Behind the Costumes

Thu, Dec 20, 2018 at 12:02PM

By Ruth Grim, Chief Curator/Gary R. Libby Curator of Art

An interview with Jean Lawrence Druesedow, former Director of Kent State University Museum.

Jean Lawrence Druesedow, former Director of Kent State University Museum

Recently retired, Jean Lawrence Druesedow was director of the Kent State University Museum form 1993-2018. She was previously Associate Curator in Charge of the Costume Institute of the Metropolitan Museum of Art, New York (1984-1992). She holds bachelor's and master's degrees in Speech and Theatre Arts from Indiana University and taught public speaking and costume design for the theater at Miami University, Oxford, Ohio, and Eastern Kentucky University, Richmond, Kentucky; speech for the University of Maryland European and Mediterranean Divisions, coordinated and taught the graduate Costume Studies program offered by the Costume Institute in cooperation with New York University (1978-1992) as well as Curatorial Problems for the Fashion Institute of Technology in New York (1992). She served as curator or organizer for more than 40 exhibitions, lectured widely, and contributed to publications in the field of costume studies. 

In anticipation of receiving the exhibit, Katharine Hepburn: Dressed for Stage and Screen, from Kent State University in December, we took the opportunity to interview Ms. Druesedow about how Kent State University came to acquire the collection and Hepburn's role in the development of women's fashion in the 20th century. 

How did Kent State University Museum come to focus on collecting and exhibiting costumes?

The Museum was founded by Shannon Rodgers and Jerry Silverman, Seventh Avenue fashion entrepreneurs. Shannon had begun to collect both historic and fashionable dress in the late 1950s-early 196-s. He amassed 4,000 costumes and accessories before the Museum was founded - the largest and best collection of costumes in private hands at the time. The Museum was founded to house and display this collection. It has now grown to over 20,000 costumes and 10,000 decorative objects. 

How did it come to acquire the Katharine Hepburn collection?

Miss Hepburn told her executors that her personal collection of her performance clothes should be given to an educational institution. After an extensive search, up and down both coasts they discovered the Kent State University Museum (KSUM). Initially, Gladys Toulis, the first director of Kent's Fashion School, knew a friend of one of the executors. Gladys wrote to me to ask if we would be interested. Over the next two years I was in contact with the Estate and ultimately, they decided to place the collection at Kent State.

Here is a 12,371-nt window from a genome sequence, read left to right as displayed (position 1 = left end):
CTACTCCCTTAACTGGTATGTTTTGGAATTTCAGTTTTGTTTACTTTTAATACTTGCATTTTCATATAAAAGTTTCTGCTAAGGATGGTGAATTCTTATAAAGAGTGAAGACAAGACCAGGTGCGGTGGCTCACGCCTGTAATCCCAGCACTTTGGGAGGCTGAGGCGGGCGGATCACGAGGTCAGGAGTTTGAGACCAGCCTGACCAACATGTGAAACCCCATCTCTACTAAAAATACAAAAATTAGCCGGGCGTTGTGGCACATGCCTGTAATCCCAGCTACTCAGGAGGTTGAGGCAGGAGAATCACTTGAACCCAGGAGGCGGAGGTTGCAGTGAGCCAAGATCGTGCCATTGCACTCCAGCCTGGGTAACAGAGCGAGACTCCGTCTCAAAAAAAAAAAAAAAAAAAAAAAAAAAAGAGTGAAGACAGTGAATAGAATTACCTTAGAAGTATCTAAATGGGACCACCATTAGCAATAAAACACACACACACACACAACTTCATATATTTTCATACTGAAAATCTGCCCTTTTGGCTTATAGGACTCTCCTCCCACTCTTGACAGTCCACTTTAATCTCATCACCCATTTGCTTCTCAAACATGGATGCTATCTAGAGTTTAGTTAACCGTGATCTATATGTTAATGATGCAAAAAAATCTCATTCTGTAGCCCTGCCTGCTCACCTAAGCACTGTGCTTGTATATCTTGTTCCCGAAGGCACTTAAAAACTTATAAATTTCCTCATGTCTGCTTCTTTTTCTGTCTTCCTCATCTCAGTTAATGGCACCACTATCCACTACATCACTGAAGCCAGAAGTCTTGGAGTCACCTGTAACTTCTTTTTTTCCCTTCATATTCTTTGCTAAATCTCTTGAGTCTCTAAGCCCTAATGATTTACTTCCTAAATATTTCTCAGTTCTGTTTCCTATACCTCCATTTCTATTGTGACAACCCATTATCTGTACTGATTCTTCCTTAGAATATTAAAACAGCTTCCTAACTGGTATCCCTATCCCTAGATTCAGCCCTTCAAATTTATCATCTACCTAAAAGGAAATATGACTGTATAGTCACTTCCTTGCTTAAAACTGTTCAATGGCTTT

Can you explore a little of Hepburn's importance regarding the development of women's fashion in the 20th century?

Katharine Hepburn was both down to earth and comfortable in slacks and shirts and glamorous on and off the screen wearing gowns by the finest designers in both Hollywood and New York. In the 1930s, the other celebrities who wore slacks were not native-born - Katharine Hepburn was born in Connecticut - and as a result, they were less influential with the general population. Women going to the movies during the Depression looked at Hepburn and saw an "all-American" girl, both glamorous and wearing slacks. It has been my experience with the exhibition, that women of a certain age look at the slacks on display and realize that without Hepburn's influence in the 1930s and 1940s, we would not be wearing slacks as ubiquitously as we do today. 

What do you think about the most important pieces in the exhibition and why?

The visitors to the exhibition are fascinated by Hepburn's physical shape: 5' 7 1/2" tall, with a waist that started at 18" and gradually expanded during her long life to about 30" in her 80s. The black evening gown from Adam's Rib (featured right), designed by Walter Plunkett, attracts the most attention because it demonstrates how very slender she was. However, I think that the most important gowns are those designed by New York couturier Valentina for The Philadelphia Story and Without Love, and the gown from Stage Door designed by Muriel King. These three pieces are extraordinary examples of the high fashion of the time. People went to the theatre to see high fashion just as they went to the movies to see fashion. Hepburn patronized both Valentina and King for her personal wardrobe. Both Valentina and Muriel King were important New York couturiers in the 1930s and 40s, and their extant work is quite rare. 

During the process of curating the collection and developing it into an exhibition did you feel you gained a certain insight into the personaility of Miss. Hepburn?